Alex de Waal’s recent blog included a long and interesting quote from Jean-Marie Guéhenno. In a way, Guéhenno would seem to be in agreement with Kissinger. They both seem to assert the importance of prior intellectual knowledge and high-offices are less of a place for growing intellectually. What Kissinger articulated was: “High office teaches decision making, not substance. It consumes intellectual capital; it does not create it. Most high officials leave office with the perceptions and insights with which they entered; they learn how to make decisions but not what decisions to make.”

However, I think this is only true for high-office holders at well-established institutions and not to office-holders where institutions are weak or absent.

Strong institutions have established norms, values, principles, clear structures, and operational guidelines. They have their own life, their institutional environment imposes limitations and border lines to whoever operator gets into them. They are like an established science laboratory where operators are expected to make right decisions in using them, a practice that only requires prior intellectual knowledge and acquaintance with the rules and standard operating procedures of the lab.

In the same parallel, the absence of institutions for a someone who wants to experiment means he/she should build his/her own laboratory, an exercise which requires a lot of thinking, weighing options, and even theorizing. A high office in the absence of strong institutions means he/she faces with intellectual challenges every now and then. This means office holders are required to think, practice, re-think, and theorize. I would imagine that office holders will intellectually grow as they are constantly challenged intellectually in a ‘free’ environment to think and practice.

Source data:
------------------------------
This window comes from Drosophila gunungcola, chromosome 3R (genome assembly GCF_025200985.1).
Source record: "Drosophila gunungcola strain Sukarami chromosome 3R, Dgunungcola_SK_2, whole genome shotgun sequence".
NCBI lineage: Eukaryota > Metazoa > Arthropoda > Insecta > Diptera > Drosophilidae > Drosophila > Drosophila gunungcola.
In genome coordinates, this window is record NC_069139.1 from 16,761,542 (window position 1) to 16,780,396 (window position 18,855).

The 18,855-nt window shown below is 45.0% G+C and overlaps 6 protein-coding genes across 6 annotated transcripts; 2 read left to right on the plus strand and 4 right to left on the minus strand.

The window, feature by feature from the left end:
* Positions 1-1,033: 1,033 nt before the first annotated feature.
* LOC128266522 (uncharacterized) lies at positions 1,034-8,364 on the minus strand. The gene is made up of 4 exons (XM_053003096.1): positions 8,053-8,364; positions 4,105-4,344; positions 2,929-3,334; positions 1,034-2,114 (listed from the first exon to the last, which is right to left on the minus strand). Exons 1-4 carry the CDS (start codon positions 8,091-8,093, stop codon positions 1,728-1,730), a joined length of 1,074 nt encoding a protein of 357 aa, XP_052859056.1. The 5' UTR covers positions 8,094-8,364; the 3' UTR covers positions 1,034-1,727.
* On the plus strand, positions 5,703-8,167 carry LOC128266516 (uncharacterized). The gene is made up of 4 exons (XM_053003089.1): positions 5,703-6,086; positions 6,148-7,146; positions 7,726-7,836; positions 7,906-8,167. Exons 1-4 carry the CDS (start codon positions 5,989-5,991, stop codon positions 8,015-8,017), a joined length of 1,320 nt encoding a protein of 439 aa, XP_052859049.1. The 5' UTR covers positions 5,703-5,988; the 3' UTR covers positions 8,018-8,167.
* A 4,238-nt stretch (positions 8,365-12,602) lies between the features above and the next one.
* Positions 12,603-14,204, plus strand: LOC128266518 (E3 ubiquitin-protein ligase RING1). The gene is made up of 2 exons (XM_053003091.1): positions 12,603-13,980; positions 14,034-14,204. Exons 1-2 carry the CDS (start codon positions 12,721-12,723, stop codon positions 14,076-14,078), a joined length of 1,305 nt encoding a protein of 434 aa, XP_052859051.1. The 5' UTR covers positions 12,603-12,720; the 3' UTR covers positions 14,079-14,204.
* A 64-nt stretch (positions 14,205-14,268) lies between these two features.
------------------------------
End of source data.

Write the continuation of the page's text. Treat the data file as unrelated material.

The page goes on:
The leaders of the Tigrayan People’s Liberation Front (TPLF), for example, were young boys in their early twenties with very little intellectual capital. At their early age, they were faced with several challenges and questions to meet and answer. What form of struggle- violent or peaceful?, If violent which form of violence-urban insurrection or protracted armed struggle? Whichever they choose, they were required to determine the tactic and strategy to use in all fronts and aspects of the struggle. The type of challenges they faced and the questions they were required are so many to put them in one piece and they were constantly changing through the development of the struggle in the 17 years of the armed struggle and the early days in government. This meant that they were constantly engaged in knowing, thinking, practicing, refining thinking etc…This meant that high-officers in the TPLF both during and after the armed struggle were growing intellectually rather than consuming what they had. In short while agreeing to their articulation on the importance of prior intellectual capital in operation I tend to disagree with its generalization.

It would be very much interesting to discuss the meaning of this reality to the uptake strategy of research outputs. What is relevant research product for policy community and how should it be packaged so that the policy community can read it and make use of it? are some of the questions that needs to be further discussed.

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